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Syracuse Football: Scott Shafer Needs To Get Out Of The Car Every Once In A While

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Saturday's post-win press conference seemed to be a showdown between Scott Shafer and the local media. Maybe it was also a sign that Shafer needs to get some perspective back.

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Rich Barnes-USA TODAY Sports

Scott Shafer could learn a lot from the guy who wrote Saw.

In 2004, I was putting my Syracuse University marketing degree to good work as a publicity coordinator for Lionsgate Films. Whatever you may think of the Saw movie franchise now (and you are certainly allowed to think it), there was an authentic buzz for the original film that year when we decided to release it. According to legend or who you ask, what was supposed to be a straight-to-DVD release turned into a theatrical release when the film received the highest test scores the company had ever seen. This low-budget horror film made by a couple of Australian guys nobody ever heard of starring Wesley from The Princess Bride somehow crossed over into the promised land.

If you think sports press conferences are exercises in futility, they've got nothing on film press junkets. At least there's the promise of meaty questions and acerbic responses at coach pressers or player interviews. By design, press junkets are sapped of just about any sense of unpredictability through a series of behind-the-scenes demands and power-plays between studios, talent and their reps. What you're usually left with is a collection of generic interviews that might as well have all been done once.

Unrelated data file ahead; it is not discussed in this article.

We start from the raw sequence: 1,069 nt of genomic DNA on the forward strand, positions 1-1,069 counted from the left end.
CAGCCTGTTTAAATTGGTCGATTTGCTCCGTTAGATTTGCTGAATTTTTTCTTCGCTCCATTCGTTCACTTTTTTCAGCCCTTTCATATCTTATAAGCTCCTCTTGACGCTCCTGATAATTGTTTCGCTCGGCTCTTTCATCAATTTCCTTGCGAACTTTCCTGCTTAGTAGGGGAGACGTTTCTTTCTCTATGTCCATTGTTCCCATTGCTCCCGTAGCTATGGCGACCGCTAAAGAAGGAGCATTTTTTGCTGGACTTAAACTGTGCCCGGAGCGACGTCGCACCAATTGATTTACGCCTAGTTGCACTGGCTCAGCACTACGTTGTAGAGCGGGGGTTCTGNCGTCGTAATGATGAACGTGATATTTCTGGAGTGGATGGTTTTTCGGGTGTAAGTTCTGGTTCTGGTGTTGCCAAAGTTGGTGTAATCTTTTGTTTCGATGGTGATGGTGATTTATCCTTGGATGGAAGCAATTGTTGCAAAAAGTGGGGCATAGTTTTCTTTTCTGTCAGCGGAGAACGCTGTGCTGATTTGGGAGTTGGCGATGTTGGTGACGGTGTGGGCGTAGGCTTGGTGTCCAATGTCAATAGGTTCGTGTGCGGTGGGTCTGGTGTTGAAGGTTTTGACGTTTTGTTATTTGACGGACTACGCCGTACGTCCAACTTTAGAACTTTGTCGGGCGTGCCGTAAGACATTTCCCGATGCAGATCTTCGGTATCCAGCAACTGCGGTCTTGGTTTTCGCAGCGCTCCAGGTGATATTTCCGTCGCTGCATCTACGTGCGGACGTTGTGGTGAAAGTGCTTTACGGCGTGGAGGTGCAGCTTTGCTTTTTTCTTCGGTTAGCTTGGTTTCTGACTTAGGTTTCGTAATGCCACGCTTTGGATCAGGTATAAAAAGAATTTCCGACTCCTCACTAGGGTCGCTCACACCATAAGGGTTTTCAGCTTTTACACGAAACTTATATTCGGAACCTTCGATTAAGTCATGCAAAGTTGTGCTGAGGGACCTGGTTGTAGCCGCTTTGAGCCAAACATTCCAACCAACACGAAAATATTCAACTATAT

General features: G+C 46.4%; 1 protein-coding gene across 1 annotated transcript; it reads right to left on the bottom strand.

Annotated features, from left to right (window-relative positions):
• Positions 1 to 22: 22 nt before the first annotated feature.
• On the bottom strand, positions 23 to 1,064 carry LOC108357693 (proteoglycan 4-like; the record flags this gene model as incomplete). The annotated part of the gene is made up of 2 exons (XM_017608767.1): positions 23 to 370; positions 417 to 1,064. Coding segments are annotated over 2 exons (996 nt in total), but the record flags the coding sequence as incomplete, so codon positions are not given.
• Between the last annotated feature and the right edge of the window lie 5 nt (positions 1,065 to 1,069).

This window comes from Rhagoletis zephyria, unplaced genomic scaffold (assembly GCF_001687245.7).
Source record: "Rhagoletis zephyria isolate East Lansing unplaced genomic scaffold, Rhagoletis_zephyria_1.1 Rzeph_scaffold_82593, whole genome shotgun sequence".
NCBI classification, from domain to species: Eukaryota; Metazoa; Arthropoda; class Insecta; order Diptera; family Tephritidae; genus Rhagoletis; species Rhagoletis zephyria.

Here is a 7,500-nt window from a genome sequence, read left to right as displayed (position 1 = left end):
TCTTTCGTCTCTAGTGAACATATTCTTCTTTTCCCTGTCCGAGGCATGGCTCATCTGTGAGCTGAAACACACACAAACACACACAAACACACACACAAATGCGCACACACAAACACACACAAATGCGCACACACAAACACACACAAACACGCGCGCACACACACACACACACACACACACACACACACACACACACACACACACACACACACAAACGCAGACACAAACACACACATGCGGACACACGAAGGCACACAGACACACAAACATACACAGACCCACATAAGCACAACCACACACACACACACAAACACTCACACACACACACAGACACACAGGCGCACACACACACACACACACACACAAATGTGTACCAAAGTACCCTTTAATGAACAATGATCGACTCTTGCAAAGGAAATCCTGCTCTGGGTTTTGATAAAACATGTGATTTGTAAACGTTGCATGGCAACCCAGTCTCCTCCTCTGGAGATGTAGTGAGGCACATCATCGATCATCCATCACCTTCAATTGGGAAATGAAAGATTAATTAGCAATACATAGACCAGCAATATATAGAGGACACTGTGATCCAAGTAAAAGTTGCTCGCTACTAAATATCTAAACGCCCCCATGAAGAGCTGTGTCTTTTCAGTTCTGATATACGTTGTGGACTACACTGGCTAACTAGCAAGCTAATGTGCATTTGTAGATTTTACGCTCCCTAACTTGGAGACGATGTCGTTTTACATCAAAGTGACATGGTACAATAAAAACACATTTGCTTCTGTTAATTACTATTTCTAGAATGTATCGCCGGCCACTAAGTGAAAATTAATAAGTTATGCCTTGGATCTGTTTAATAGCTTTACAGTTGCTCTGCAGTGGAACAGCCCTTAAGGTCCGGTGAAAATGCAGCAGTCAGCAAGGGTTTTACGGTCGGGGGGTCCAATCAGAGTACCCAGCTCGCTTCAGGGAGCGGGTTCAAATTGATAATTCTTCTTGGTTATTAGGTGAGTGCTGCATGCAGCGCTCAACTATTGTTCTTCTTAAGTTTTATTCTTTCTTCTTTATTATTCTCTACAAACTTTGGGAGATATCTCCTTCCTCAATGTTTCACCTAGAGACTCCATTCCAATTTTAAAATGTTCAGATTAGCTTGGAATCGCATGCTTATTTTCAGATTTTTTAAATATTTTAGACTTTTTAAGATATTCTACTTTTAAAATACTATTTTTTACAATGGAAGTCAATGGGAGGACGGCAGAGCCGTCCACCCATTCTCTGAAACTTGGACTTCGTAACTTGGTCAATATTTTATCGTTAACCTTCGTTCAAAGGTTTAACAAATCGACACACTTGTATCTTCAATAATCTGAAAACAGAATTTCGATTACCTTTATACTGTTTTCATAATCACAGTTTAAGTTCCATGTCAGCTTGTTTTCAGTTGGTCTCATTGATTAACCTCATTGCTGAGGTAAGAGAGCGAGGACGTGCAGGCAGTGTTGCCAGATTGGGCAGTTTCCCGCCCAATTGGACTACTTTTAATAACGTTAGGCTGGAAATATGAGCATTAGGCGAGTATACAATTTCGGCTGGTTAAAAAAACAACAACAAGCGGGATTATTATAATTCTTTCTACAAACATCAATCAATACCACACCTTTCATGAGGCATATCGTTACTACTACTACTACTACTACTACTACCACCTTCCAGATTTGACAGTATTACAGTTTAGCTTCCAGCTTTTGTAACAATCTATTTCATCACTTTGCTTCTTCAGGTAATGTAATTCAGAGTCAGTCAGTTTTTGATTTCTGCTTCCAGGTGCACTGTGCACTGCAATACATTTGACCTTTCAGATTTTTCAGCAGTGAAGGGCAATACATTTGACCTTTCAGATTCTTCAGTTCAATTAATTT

Like most studio press junkets, the Saw junket took place in a swanky hotel. We had taken over an entire floor and each room was then taken over by a TV crew or an interviewer or, for the Internet folks, roundtables that they were supposed to feel lucky to be apart of.

While my bosses were charged with handling Cary Elwes, Danny Glover, Monica Potter and the other talent, my job was to hover around director James Wan and writer Leigh Whannell all day and make sure they had what they needed and weren't accosted by any nutjobs.

The duo have since gone on to bigger and brighter things. You probably know Wan as the director of Insidious, The Conjuring and Furious 7, to name a few. You may recognize Whannell as "Adam" from the Saw movies or "Specs" in the Insidious movies, both of which he wrote amongst other things. You still probably wouldn't recognize them on the street but they're both officially "doing very well."

Back then, however, they were Hollywood noobs. They'd had some individual success but this whole experience and the hype surrounding the film was constant. It's the kind of thing that can make anyone wilt and run away. That kind of fame and spotlight is something you're either able to deal with or you're not.

So at the end of the junket, with dozens of TV interviews, radio interviews, one-on-one interviews and roundtable interviews in the books, I asked the two of them how they planned on dealing with all of the hype and expectations that were rushing into their life.

Leigh paused for a second and then said, "We just have to remember to get out of the car every once in a while." He didn't come up with this particular piece of advice, it was something he had either been told by another actor or overheard somewhere, but it's still the best piece of advice I've ever heard when it comes to anyone who is going to spend time in the spotlight.